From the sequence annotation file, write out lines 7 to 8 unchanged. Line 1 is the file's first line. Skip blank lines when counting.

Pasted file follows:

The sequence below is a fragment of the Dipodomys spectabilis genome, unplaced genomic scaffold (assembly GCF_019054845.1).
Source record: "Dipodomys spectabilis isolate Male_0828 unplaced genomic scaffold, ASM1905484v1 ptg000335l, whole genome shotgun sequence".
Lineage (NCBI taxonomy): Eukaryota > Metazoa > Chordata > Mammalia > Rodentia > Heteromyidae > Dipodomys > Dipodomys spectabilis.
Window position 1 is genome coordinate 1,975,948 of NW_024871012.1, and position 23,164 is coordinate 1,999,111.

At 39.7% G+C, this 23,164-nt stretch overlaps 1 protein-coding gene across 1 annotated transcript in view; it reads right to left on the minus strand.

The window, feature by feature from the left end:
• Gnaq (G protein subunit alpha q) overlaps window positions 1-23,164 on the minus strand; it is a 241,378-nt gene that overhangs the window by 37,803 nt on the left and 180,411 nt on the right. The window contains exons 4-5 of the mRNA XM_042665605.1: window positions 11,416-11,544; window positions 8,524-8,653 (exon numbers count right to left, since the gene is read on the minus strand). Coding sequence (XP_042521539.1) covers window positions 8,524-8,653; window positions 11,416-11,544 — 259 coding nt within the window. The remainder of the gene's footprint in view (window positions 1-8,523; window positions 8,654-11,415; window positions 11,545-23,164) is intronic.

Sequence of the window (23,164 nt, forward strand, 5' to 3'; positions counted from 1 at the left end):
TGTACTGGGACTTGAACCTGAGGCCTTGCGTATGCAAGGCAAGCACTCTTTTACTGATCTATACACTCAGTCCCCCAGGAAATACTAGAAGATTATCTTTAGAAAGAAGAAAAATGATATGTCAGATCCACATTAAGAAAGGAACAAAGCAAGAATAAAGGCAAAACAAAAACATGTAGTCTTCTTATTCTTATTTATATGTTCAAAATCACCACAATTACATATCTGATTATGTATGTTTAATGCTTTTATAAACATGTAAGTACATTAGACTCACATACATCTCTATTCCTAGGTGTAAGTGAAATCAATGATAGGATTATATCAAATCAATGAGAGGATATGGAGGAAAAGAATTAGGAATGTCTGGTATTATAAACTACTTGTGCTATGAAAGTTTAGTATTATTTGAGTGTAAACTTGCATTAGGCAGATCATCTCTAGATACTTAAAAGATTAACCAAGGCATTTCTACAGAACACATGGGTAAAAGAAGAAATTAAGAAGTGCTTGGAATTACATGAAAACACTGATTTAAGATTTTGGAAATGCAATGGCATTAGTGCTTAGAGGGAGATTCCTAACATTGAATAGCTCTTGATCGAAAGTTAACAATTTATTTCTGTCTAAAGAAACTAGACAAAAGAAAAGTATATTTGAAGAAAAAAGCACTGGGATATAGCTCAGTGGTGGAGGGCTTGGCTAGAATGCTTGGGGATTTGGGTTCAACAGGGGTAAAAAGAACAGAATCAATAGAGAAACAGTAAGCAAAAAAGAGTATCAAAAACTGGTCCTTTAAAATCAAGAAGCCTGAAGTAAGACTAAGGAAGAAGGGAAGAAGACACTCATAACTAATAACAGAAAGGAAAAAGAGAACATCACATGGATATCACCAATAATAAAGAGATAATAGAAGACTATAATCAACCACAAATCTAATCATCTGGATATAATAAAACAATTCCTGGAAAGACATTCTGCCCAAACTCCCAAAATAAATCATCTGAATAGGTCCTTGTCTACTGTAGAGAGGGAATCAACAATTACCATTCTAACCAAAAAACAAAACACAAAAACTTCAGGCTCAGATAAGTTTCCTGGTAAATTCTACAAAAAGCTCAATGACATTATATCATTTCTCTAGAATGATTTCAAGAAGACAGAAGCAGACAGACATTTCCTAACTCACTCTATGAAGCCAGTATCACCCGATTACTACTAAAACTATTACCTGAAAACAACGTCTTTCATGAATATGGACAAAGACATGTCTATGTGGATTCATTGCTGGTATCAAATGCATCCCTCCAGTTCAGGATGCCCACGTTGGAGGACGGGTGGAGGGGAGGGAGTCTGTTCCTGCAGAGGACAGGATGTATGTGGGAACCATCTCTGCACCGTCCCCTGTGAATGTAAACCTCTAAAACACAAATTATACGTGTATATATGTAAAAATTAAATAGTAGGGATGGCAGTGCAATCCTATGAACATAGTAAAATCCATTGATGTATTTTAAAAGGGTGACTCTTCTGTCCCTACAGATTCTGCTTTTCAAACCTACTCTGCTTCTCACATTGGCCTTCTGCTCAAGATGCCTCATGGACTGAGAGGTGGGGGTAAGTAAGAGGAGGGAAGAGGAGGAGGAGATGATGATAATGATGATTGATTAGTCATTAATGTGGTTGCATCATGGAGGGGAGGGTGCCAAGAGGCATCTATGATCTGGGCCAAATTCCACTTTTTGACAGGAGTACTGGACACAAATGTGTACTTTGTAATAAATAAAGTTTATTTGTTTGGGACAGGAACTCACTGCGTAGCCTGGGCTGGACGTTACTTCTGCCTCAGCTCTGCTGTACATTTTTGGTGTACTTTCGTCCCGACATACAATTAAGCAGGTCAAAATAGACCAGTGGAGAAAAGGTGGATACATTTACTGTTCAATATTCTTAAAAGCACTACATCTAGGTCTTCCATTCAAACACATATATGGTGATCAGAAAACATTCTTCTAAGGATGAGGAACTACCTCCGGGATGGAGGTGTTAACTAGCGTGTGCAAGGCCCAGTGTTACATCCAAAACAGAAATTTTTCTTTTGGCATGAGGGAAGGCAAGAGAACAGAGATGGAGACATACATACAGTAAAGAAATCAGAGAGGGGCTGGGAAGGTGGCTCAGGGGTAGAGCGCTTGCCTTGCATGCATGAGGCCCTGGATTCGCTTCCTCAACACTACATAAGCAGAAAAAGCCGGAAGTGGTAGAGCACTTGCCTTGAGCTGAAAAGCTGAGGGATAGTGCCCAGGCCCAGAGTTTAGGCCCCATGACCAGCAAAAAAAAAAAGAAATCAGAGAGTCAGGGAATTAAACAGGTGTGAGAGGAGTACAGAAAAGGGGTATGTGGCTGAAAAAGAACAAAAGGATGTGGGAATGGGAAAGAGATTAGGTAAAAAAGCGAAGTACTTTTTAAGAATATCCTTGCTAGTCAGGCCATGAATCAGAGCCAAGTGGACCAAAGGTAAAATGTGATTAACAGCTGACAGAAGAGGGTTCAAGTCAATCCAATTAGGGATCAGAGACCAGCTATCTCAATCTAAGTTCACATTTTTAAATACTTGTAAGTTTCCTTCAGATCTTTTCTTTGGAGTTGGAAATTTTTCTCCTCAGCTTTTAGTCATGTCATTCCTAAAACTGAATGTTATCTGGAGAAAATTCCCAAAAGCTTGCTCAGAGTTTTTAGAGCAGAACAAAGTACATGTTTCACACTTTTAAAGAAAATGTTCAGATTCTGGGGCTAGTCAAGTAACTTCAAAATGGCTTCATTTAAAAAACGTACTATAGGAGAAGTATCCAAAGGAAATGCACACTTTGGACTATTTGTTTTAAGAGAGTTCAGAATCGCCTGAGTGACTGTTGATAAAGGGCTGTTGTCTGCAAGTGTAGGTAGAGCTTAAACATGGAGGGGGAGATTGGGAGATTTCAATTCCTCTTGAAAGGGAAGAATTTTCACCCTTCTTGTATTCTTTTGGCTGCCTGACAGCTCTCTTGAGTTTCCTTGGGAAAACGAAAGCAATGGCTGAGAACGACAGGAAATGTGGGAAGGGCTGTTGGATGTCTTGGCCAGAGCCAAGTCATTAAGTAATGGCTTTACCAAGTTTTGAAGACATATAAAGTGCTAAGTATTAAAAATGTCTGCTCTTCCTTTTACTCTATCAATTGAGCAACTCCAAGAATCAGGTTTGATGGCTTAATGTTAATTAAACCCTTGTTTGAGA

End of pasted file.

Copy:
• Gnaq (G protein subunit alpha q) overlaps window positions 1-23,164 on the minus strand; it is a 241,378-nt gene that overhangs the window by 37,803 nt on the left and 180,411 nt on the right. The window contains exons 4-5 of the mRNA XM_042665605.1: window positions 11,416-11,544; window positions 8,524-8,653 (exon numbers count right to left, since the gene is read on the minus strand). Coding sequence (XP_042521539.1) covers window positions 8,524-8,653; window positions 11,416-11,544 — 259 coding nt within the window. The remainder of the gene's footprint in view (window positions 1-8,523; window positions 8,654-11,415; window positions 11,545-23,164) is intronic.

Sequence of the window (23,164 nt, forward strand, 5' to 3'; positions counted from 1 at the left end):